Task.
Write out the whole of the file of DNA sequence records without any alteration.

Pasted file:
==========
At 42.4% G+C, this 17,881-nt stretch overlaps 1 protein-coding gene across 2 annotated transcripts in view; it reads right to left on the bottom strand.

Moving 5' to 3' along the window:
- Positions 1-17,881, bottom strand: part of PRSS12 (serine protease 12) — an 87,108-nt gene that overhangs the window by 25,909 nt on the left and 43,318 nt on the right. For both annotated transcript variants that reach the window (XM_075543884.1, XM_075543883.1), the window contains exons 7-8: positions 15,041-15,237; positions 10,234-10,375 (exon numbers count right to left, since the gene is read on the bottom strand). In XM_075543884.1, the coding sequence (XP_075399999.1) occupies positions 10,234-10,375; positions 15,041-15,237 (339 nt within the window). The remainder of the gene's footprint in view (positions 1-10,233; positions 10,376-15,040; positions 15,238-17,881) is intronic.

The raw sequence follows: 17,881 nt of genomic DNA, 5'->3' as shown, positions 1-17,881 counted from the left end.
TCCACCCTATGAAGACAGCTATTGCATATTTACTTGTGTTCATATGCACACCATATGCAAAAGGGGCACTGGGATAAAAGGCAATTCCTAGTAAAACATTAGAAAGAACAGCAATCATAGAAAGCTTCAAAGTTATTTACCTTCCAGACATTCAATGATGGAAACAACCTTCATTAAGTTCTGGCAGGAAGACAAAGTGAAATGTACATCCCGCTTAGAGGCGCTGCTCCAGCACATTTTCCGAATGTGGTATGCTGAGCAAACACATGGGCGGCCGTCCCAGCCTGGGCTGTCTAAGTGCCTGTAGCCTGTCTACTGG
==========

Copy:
At 42.4% G+C, this 17,881-nt stretch overlaps 1 protein-coding gene across 2 annotated transcripts in view; it reads right to left on the bottom strand.

Moving 5' to 3' along the window:
- Positions 1-17,881, bottom strand: part of PRSS12 (serine protease 12) — an 87,108-nt gene that overhangs the window by 25,909 nt on the left and 43,318 nt on the right. For both annotated transcript variants that reach the window (XM_075543884.1, XM_075543883.1), the window contains exons 7-8: positions 15,041-15,237; positions 10,234-10,375 (exon numbers count right to left, since the gene is read on the bottom strand). In XM_075543884.1, the coding sequence (XP_075399999.1) occupies positions 10,234-10,375; positions 15,041-15,237 (339 nt within the window). The remainder of the gene's footprint in view (positions 1-10,233; positions 10,376-15,040; positions 15,238-17,881) is intronic.

The raw sequence follows: 17,881 nt of genomic DNA, 5'->3' as shown, positions 1-17,881 counted from the left end.
TCCACCCTATGAAGACAGCTATTGCATATTTACTTGTGTTCATATGCACACCATATGCAAAAGGGGCACTGGGATAAAAGGCAATTCCTAGTAAAACATTAGAAAGAACAGCAATCATAGAAAGCTTCAAAGTTATTTACCTTCCAGACATTCAATGATGGAAACAACCTTCATTAAGTTCTGGCAGGAAGACAAAGTGAAATGTACATCCCGCTTAGAGGCGCTGCTCCAGCACATTTTCCGAATGTGGTATGCTGAGCAAACACATGGGCGGCCGTCCCAGCCTGGGCTGTCTAAGTGCCTGTAGCCTGTCTACTGG